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Do you have a problem with:

Soil crusting

Cloddy soil

Water stress (too wet or too dry) for crops

Soil erosion

Soil compaction

Low yields

A crop rotation can help to manage your soil and

fertility, reduce erosion, improve your soils health,
and increase nutrients available for crops.

Rotations need to include crops that provide good

cover and root development to control erosion and
improve soil health.

Benefits of Crop Rotations:

Improve crop yields

Improve the workability of the soil

Reduce soil crusting

Increase water available for plants

Reduce erosion and sedimentation

Recycle plant nutrients in the soil

Provide better distribution of labor during the

crop season by using different crops, planting
dates, and harvest periods

Reduce fertilizer & insecticide inputs

More money in your pocket

Rotations that include high residue crops build healthy

soils and improve production.

How much does it cost?

There is little to no cost to implement this practice.


Financial Benefits:
Reduced fertilizer inputs
Reduced pesticide inputs


Rotations for Soil Fertility

Crop Rotation Planning Considerations:

Practice Application:

Identify soil erosion, nutrient, and soil health


Using a map, lay out a rotation for the

crops by year for the length of the rotation.

Soil test (every 1-3 years) for pH, organic

matter, and nutrients. Use soil test
recommendations to adjust pH and nutrient
levels for optimum crop yields and quality.

Plan the rotation for the operation to establish a nearly equal acreage of each crop
each year.

Determine nutrient (fertilizer, manure, or

composts) needs.

Choose the crops/varieties to meet the

erosion, soil health, nutrient concerns, and
other producer objectives.

Evaluate and modify the crop sequence based

on the identified concerns.

Attend training needed for crop, soil, and pest


Evaluate cover crop needs.

Clean field equipment when moving from one

field to another. Wash with water and/or
physically remove the soil and plant residue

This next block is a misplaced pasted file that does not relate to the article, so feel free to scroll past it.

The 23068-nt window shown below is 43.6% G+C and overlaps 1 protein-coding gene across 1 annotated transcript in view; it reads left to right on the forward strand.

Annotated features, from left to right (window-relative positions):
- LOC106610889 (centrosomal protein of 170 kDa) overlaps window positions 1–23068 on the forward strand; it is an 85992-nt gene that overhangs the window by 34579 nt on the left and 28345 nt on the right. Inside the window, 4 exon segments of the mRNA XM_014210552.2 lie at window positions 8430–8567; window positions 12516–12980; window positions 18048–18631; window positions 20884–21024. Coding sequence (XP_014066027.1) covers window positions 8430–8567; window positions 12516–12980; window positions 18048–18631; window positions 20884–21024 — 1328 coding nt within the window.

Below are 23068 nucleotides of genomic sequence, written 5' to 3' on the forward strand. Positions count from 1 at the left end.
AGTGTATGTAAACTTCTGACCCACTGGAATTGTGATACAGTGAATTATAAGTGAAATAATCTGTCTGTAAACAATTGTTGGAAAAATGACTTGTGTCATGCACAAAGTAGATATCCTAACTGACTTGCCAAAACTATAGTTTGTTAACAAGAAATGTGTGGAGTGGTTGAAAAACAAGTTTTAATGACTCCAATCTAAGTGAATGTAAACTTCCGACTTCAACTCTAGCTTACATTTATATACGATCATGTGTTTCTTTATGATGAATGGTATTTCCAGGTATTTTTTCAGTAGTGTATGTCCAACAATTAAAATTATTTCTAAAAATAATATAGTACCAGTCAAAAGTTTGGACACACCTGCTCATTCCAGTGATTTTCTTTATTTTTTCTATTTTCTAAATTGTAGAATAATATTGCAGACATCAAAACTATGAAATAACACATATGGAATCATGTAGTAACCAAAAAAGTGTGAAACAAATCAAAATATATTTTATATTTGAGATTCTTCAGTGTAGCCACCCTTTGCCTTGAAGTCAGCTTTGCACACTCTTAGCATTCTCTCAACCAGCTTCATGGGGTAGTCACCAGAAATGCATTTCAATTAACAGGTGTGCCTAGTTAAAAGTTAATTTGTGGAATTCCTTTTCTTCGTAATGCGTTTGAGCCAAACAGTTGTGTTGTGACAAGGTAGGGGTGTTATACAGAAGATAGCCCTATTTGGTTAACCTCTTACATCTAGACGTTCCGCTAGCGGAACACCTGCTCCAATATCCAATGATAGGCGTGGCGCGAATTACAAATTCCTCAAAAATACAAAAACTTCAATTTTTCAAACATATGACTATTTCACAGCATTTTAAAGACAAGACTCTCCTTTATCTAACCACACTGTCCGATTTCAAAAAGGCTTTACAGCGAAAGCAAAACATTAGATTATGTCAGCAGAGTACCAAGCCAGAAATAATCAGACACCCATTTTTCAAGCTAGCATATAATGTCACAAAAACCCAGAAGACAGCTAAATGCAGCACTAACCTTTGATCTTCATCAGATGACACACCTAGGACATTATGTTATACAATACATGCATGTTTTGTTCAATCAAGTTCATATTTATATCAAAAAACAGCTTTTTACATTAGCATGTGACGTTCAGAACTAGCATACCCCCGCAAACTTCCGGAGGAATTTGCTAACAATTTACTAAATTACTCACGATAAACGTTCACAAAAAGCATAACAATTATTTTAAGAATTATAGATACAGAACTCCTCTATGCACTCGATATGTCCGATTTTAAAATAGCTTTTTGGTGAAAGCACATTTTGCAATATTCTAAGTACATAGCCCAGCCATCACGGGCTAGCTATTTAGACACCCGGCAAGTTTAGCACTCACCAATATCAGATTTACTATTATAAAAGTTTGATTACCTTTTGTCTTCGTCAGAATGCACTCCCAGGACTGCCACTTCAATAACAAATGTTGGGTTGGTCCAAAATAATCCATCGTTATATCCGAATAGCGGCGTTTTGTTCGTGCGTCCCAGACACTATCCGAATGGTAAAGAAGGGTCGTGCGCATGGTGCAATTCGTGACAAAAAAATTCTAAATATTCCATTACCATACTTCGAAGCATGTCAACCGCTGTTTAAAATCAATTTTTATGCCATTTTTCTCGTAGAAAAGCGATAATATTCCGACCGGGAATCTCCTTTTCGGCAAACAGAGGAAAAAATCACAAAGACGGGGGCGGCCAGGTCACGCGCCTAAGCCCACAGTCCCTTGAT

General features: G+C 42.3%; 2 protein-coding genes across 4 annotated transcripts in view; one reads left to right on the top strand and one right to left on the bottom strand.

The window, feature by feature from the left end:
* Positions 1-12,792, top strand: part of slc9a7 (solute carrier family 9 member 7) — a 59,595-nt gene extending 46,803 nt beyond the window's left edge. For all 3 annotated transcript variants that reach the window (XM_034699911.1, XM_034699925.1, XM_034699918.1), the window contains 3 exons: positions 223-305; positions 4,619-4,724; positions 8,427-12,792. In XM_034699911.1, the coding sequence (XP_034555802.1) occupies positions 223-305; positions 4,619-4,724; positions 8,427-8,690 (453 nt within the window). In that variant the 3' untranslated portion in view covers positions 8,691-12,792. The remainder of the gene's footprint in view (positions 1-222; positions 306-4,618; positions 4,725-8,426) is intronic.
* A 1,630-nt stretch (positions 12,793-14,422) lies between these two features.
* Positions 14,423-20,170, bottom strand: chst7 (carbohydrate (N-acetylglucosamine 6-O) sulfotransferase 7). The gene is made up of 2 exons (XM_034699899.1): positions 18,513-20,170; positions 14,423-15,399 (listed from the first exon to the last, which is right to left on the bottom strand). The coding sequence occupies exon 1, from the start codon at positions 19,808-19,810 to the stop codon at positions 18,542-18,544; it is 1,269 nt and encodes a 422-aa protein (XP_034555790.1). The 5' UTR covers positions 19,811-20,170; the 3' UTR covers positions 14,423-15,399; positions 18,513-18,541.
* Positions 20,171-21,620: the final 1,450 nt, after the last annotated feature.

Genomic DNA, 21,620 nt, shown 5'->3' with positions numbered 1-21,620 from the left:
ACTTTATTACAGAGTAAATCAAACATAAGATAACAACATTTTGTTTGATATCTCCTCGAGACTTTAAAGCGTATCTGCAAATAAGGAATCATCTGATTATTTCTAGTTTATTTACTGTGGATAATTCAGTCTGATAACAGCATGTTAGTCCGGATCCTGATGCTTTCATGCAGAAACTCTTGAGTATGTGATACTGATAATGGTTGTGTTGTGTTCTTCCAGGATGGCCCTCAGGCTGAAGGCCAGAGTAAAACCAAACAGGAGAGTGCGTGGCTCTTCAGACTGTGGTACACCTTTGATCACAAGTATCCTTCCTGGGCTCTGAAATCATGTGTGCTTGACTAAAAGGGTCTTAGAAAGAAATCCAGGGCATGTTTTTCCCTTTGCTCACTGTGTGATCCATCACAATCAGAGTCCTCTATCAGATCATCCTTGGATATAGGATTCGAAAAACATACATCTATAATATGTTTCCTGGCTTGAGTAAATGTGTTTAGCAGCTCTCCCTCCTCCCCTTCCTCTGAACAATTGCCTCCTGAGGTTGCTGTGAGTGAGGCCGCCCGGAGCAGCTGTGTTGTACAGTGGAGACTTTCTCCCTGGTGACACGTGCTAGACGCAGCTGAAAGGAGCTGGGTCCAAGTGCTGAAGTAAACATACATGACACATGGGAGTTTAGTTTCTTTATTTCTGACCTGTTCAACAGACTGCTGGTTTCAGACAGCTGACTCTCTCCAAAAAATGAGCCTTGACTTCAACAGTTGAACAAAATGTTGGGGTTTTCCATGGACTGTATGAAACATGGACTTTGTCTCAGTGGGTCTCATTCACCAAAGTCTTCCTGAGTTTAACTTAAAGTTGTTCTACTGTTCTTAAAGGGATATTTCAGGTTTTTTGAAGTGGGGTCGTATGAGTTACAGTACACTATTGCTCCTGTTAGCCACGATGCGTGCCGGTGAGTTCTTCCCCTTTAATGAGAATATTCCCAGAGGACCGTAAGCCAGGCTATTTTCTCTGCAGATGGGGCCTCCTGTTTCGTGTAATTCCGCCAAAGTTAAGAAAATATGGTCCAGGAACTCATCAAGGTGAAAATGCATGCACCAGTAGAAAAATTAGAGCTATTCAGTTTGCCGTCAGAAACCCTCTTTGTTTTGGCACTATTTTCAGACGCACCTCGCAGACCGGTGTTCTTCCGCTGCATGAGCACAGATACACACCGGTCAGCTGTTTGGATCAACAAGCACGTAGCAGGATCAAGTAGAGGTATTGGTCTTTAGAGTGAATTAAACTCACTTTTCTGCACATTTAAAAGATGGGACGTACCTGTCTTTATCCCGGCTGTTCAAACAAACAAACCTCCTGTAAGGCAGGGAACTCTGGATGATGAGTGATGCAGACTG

from the equipment.

Corn Grain - Yr 1
Oats - Yr 2
Hay - Yr 3
Hay - Yr 4
Oats - Yr 1
Hay - Yr 2
Hay - Yr 3
Corn Grain - Yr 4
Hay - Yr 1
Hay - Yr 2
Corn Grain - Yr 3
Oats - Yr 4

Farm HQ's

Field 1 Crops

Field 2 Crops

Field 3 Crops

Hay - Yr 1
Corn Grain - Yr 2
Field 4 Crops
Oats - Yr 3
Hay - Yr 4

Example 4 year Crop Rotation:

Corn Oats Hay Hay

Other Benefits:

Crop Rotation Maintenance:

Reduces soil loss

Reduces nutrient and pesticide contamination

of streams and well water

Improves crop emergence, growth, and health

Reduces financial risk by using multiple crops

Improves air quality

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Periodic soil testing (initially every 1-3

years, then later at 3-5 years)
Crop and pest scouting
Annually, evaluate cropping sequence for
income needs and soil concerns
Calibrate sprayers, planters, and fertilizer
applicators to:
apply the recommended rates
establish uniform distributions
provide uniform seeding depths

Rotations for Soil Fertility

A good rotation begins with planning.

Rotations involving hay or cover crops improve soil

Multiple crops in a rotation break weed, insect, and

disease cycles.

Rotations produce healthy and productive crops.

Rotations are planned to produce residue cover for

erosion control and moisture conservation.

Rotations with hay or cover crops can reduce fertilizer

and pesticide inputs.

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Help is Available
Technical Help Is Available
Your local Natural Resources Conservation Service
(NRCS) office has experienced conservationists that can
assist you with developing rotations for soil fertility. They
can also help you develop a Conservation Plan to solve
other problems you have identified on your farm.
There is no charge for our assistance. Simply call your
local office at the number listed below to set up an
appointment and we will come to your farm.
You may also be eligible to receive financial assistance,
through a state or federal program. Your NRCS office will
explain any programs that are available so you can make
the best decision for your operation. All NRCS programs
and services are voluntary.

Helping People Help the Land

For More Information Contact the:

Natural Resources Conservation Service
Find your local NRCS office at

The United States Department of Agriculture (USDA) prohibits discrimination in all its programs and activities on the basic of race, color, national origin, gender, religion, age, disability, political beliefs sexual orientation, and marital or familial status. (Not all prohibited bases apply to all programs).
Persons with disabilities who require alternative means for communication of program information (Braille, large print, audiotape, etc.) should contact
the USDAs TARGET Center at 202-720-2600 (voice and TDD). To file a complaint of discrimination, write USDA, Director, Office of Civil Rights,
Room 326W, Whitten Building, 14th and Independence Ave., SW, Washington, D.C., 20250-9410, or call (202) 720-5964 (voice) or (202) 720-1127
(TDD). USDA is an equal opportunity provider and employer.

January 2009